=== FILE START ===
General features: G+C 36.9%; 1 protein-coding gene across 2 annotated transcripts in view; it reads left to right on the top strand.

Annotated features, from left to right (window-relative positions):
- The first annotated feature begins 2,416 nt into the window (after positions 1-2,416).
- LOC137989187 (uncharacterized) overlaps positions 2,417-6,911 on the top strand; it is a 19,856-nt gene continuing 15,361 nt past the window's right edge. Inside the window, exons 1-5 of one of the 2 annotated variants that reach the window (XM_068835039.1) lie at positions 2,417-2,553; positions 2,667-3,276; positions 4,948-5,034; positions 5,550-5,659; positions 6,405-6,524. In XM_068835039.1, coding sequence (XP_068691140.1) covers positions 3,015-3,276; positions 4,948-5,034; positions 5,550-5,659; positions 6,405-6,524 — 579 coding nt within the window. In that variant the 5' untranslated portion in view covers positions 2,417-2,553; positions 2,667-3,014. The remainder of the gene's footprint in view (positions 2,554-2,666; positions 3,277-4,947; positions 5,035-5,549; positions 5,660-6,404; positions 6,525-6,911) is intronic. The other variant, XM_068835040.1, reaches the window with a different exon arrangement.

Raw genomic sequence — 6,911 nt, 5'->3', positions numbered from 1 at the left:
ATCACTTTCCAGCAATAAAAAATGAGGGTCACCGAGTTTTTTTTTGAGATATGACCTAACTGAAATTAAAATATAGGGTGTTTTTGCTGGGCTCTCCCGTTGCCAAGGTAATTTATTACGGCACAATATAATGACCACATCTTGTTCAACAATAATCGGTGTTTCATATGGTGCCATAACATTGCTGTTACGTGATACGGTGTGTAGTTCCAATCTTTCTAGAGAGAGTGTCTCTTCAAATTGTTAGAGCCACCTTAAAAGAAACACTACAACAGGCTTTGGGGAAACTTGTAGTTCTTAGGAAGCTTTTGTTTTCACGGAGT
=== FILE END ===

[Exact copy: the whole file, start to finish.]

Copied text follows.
General features: G+C 36.9%; 1 protein-coding gene across 2 annotated transcripts in view; it reads left to right on the top strand.

Annotated features, from left to right (window-relative positions):
- The first annotated feature begins 2,416 nt into the window (after positions 1-2,416).
- LOC137989187 (uncharacterized) overlaps positions 2,417-6,911 on the top strand; it is a 19,856-nt gene continuing 15,361 nt past the window's right edge. Inside the window, exons 1-5 of one of the 2 annotated variants that reach the window (XM_068835039.1) lie at positions 2,417-2,553; positions 2,667-3,276; positions 4,948-5,034; positions 5,550-5,659; positions 6,405-6,524. In XM_068835039.1, coding sequence (XP_068691140.1) covers positions 3,015-3,276; positions 4,948-5,034; positions 5,550-5,659; positions 6,405-6,524 — 579 coding nt within the window. In that variant the 5' untranslated portion in view covers positions 2,417-2,553; positions 2,667-3,014. The remainder of the gene's footprint in view (positions 2,554-2,666; positions 3,277-4,947; positions 5,035-5,549; positions 5,660-6,404; positions 6,525-6,911) is intronic. The other variant, XM_068835040.1, reaches the window with a different exon arrangement.

Raw genomic sequence — 6,911 nt, 5'->3', positions numbered from 1 at the left:
ATCACTTTCCAGCAATAAAAAATGAGGGTCACCGAGTTTTTTTTTGAGATATGACCTAACTGAAATTAAAATATAGGGTGTTTTTGCTGGGCTCTCCCGTTGCCAAGGTAATTTATTACGGCACAATATAATGACCACATCTTGTTCAACAATAATCGGTGTTTCATATGGTGCCATAACATTGCTGTTACGTGATACGGTGTGTAGTTCCAATCTTTCTAGAGAGAGTGTCTCTTCAAATTGTTAGAGCCACCTTAAAAGAAACACTACAACAGGCTTTGGGGAAACTTGTAGTTCTTAGGAAGCTTTTGTTTTCACGGAGT